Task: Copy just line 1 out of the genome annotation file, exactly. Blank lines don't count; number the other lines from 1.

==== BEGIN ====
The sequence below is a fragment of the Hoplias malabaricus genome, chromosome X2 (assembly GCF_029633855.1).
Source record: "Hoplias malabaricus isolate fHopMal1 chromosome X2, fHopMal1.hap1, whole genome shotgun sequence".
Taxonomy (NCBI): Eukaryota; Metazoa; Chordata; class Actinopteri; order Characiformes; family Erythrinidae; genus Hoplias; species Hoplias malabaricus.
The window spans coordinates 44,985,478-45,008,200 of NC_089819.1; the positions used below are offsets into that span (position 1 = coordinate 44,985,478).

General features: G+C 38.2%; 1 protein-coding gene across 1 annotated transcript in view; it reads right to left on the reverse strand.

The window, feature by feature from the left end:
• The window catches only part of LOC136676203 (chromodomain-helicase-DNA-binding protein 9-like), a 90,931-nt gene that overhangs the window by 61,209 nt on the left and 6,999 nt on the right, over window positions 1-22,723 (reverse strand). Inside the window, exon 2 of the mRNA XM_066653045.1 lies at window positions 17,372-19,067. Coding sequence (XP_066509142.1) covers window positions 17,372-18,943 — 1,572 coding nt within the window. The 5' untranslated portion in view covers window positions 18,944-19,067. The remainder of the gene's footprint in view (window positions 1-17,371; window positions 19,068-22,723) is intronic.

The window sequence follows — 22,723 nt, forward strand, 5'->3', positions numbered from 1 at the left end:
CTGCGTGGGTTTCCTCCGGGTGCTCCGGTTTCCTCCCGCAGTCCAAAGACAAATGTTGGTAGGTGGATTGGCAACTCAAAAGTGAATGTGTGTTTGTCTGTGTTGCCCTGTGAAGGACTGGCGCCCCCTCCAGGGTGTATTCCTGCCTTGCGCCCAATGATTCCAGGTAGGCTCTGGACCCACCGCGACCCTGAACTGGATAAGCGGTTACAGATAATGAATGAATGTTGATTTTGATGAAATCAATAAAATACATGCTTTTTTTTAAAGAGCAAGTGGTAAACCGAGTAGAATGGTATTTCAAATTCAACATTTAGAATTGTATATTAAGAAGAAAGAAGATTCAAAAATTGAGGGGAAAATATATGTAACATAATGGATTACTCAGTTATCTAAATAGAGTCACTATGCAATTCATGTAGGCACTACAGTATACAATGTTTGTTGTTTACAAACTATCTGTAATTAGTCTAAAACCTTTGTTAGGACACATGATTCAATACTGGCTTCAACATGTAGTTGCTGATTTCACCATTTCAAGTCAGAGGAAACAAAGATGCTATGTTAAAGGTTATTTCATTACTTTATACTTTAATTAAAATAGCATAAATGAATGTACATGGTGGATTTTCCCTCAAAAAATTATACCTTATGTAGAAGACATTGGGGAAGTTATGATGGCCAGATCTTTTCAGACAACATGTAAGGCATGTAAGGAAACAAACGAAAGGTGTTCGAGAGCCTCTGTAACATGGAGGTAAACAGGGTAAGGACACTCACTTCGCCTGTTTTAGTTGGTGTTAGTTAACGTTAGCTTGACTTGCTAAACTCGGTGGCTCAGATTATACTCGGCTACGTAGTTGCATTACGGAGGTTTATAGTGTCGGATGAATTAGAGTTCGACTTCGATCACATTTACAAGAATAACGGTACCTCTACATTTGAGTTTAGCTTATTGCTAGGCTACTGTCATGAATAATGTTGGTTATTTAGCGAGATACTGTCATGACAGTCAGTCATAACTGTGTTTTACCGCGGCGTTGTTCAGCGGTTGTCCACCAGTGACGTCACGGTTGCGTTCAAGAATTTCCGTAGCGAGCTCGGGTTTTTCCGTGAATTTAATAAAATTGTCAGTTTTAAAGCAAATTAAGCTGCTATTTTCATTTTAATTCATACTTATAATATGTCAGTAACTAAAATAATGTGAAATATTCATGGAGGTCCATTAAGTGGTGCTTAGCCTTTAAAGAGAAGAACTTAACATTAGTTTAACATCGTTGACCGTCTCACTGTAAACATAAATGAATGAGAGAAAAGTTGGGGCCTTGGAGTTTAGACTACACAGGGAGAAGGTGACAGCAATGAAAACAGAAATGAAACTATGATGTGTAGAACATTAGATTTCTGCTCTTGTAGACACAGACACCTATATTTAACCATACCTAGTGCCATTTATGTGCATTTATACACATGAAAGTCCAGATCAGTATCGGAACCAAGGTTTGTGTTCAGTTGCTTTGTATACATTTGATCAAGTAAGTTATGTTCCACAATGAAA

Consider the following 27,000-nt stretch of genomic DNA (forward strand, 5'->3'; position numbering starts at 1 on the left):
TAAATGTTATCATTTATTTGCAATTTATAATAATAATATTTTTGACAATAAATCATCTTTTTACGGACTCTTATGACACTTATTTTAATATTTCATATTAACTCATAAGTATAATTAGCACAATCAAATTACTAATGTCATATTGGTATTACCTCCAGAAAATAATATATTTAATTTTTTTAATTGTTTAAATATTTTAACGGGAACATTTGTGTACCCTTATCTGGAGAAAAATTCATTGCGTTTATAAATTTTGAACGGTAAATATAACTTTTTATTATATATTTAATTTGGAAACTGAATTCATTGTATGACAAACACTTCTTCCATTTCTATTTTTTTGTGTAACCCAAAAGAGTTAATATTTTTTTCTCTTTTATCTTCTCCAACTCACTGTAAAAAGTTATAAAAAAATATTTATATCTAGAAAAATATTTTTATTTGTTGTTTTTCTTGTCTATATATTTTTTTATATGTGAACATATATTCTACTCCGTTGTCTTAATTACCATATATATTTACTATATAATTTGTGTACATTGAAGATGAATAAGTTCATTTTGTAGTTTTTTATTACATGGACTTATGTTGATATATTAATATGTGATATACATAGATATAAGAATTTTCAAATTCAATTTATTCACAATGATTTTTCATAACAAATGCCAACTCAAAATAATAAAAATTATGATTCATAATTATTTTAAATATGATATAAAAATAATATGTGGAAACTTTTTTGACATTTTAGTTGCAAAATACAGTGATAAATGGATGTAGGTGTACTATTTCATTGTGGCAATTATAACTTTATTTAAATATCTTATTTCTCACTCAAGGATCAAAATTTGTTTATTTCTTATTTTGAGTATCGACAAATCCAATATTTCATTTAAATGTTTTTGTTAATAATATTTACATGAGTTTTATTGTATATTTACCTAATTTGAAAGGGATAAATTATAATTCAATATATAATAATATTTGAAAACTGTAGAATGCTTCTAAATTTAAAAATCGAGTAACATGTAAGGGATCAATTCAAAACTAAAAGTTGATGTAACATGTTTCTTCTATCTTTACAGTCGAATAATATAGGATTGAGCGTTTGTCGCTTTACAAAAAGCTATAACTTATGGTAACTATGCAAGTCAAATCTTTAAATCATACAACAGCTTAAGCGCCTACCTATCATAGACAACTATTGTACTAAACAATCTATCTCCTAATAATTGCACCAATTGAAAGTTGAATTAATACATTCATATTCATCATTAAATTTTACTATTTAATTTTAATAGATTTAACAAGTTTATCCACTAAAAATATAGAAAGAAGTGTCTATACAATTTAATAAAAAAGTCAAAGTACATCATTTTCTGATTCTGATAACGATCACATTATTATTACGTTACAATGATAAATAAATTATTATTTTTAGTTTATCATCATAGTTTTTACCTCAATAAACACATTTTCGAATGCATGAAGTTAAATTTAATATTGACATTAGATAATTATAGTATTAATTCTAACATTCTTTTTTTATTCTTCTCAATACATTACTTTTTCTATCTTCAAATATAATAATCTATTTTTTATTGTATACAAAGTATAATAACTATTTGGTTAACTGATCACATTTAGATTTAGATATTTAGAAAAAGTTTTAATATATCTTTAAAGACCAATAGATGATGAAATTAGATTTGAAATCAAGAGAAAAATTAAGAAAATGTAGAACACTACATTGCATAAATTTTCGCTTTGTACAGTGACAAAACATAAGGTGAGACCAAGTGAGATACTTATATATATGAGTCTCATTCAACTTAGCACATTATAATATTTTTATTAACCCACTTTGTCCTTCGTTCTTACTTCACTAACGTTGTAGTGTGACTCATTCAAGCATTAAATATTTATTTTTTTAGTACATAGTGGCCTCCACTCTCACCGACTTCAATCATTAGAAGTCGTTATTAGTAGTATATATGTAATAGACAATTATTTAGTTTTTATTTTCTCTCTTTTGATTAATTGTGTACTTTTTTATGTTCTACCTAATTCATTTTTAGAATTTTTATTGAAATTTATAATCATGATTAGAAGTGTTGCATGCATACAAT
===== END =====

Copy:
The sequence below is a fragment of the Hoplias malabaricus genome, chromosome X2 (assembly GCF_029633855.1).